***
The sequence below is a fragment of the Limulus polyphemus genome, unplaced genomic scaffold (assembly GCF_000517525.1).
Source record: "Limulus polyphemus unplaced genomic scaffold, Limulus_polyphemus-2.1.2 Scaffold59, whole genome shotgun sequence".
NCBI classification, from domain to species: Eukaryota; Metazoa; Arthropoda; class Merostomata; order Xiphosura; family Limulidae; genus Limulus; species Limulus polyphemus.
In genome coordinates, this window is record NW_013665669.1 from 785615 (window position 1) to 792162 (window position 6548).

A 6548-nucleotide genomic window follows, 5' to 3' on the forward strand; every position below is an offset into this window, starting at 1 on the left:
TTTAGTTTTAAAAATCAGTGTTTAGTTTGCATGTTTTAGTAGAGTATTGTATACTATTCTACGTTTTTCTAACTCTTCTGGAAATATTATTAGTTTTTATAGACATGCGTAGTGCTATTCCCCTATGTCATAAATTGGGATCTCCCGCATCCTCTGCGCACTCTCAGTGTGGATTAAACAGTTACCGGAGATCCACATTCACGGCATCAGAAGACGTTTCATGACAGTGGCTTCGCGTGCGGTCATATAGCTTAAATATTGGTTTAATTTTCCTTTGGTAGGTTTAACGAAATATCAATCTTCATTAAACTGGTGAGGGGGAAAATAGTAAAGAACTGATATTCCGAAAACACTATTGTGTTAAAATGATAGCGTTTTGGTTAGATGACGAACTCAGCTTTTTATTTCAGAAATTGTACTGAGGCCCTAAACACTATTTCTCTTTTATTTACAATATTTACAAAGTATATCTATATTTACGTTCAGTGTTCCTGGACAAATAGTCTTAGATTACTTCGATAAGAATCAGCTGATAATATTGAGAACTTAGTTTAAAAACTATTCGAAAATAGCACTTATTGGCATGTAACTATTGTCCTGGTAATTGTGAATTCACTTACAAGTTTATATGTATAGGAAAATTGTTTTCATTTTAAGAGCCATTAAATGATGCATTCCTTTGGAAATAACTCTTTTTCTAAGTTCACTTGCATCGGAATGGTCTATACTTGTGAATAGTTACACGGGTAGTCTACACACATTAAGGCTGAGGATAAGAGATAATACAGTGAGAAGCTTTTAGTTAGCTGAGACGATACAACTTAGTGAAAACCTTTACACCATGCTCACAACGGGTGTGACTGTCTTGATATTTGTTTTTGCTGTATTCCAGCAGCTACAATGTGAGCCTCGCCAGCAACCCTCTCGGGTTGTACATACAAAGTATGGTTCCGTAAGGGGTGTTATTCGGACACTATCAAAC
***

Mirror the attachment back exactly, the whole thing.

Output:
The sequence below is a fragment of the Limulus polyphemus genome, unplaced genomic scaffold (assembly GCF_000517525.1).
Source record: "Limulus polyphemus unplaced genomic scaffold, Limulus_polyphemus-2.1.2 Scaffold59, whole genome shotgun sequence".
NCBI classification, from domain to species: Eukaryota; Metazoa; Arthropoda; class Merostomata; order Xiphosura; family Limulidae; genus Limulus; species Limulus polyphemus.
In genome coordinates, this window is record NW_013665669.1 from 785615 (window position 1) to 792162 (window position 6548).

A 6548-nucleotide genomic window follows, 5' to 3' on the forward strand; every position below is an offset into this window, starting at 1 on the left:
TTTAGTTTTAAAAATCAGTGTTTAGTTTGCATGTTTTAGTAGAGTATTGTATACTATTCTACGTTTTTCTAACTCTTCTGGAAATATTATTAGTTTTTATAGACATGCGTAGTGCTATTCCCCTATGTCATAAATTGGGATCTCCCGCATCCTCTGCGCACTCTCAGTGTGGATTAAACAGTTACCGGAGATCCACATTCACGGCATCAGAAGACGTTTCATGACAGTGGCTTCGCGTGCGGTCATATAGCTTAAATATTGGTTTAATTTTCCTTTGGTAGGTTTAACGAAATATCAATCTTCATTAAACTGGTGAGGGGGAAAATAGTAAAGAACTGATATTCCGAAAACACTATTGTGTTAAAATGATAGCGTTTTGGTTAGATGACGAACTCAGCTTTTTATTTCAGAAATTGTACTGAGGCCCTAAACACTATTTCTCTTTTATTTACAATATTTACAAAGTATATCTATATTTACGTTCAGTGTTCCTGGACAAATAGTCTTAGATTACTTCGATAAGAATCAGCTGATAATATTGAGAACTTAGTTTAAAAACTATTCGAAAATAGCACTTATTGGCATGTAACTATTGTCCTGGTAATTGTGAATTCACTTACAAGTTTATATGTATAGGAAAATTGTTTTCATTTTAAGAGCCATTAAATGATGCATTCCTTTGGAAATAACTCTTTTTCTAAGTTCACTTGCATCGGAATGGTCTATACTTGTGAATAGTTACACGGGTAGTCTACACACATTAAGGCTGAGGATAAGAGATAATACAGTGAGAAGCTTTTAGTTAGCTGAGACGATACAACTTAGTGAAAACCTTTACACCATGCTCACAACGGGTGTGACTGTCTTGATATTTGTTTTTGCTGTATTCCAGCAGCTACAATGTGAGCCTCGCCAGCAACCCTCTCGGGTTGTACATACAAAGTATGGTTCCGTAAGGGGTGTTATTCGGACACTATCAAAC